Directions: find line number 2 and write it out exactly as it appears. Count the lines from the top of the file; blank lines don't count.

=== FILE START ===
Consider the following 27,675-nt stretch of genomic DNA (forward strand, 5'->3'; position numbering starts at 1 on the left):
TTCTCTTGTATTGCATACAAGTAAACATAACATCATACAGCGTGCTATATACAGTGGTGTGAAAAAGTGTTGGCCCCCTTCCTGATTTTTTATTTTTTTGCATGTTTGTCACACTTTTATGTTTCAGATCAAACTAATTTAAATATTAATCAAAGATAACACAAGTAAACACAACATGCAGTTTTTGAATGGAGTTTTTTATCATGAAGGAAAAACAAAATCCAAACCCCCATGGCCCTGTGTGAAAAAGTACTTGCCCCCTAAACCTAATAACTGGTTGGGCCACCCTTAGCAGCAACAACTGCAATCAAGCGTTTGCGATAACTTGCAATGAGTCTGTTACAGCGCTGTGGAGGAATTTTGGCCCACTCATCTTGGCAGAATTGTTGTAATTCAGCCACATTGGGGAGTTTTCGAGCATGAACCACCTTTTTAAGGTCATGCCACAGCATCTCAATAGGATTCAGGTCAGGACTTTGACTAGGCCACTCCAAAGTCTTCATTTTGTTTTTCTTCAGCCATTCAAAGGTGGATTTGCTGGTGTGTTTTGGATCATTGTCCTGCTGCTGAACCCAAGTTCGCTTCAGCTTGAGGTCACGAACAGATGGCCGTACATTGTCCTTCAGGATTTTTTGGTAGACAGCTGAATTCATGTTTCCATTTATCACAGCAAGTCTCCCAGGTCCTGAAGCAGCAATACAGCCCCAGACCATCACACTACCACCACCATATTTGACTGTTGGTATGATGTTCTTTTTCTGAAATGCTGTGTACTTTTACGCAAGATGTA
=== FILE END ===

TTCTCTTGTATTGCATACAAGTAAACATAACATCATACAGCGTGCTATATACAGTGGTGTGAAAAAGTGTTGGCCCCCTTCCTGATTTTTTATTTTTTTGCATGTTTGTCACACTTTTATGTTTCAGATCAAACTAATTTAAATATTAATCAAAGATAACACAAGTAAACACAACATGCAGTTTTTGAATGGAGTTTTTTATCATGAAGGAAAAACAAAATCCAAACCCCCATGGCCCTGTGTGAAAAAGTACTTGCCCCCTAAACCTAATAACTGGTTGGGCCACCCTTAGCAGCAACAACTGCAATCAAGCGTTTGCGATAACTTGCAATGAGTCTGTTACAGCGCTGTGGAGGAATTTTGGCCCACTCATCTTGGCAGAATTGTTGTAATTCAGCCACATTGGGGAGTTTTCGAGCATGAACCACCTTTTTAAGGTCATGCCACAGCATCTCAATAGGATTCAGGTCAGGACTTTGACTAGGCCACTCCAAAGTCTTCATTTTGTTTTTCTTCAGCCATTCAAAGGTGGATTTGCTGGTGTGTTTTGGATCATTGTCCTGCTGCTGAACCCAAGTTCGCTTCAGCTTGAGGTCACGAACAGATGGCCGTACATTGTCCTTCAGGATTTTTTGGTAGACAGCTGAATTCATGTTTCCATTTATCACAGCAAGTCTCCCAGGTCCTGAAGCAGCAATACAGCCCCAGACCATCACACTACCACCACCATATTTGACTGTTGGTATGATGTTCTTTTTCTGAAATGCTGTGTACTTTTACGCAAGATGTA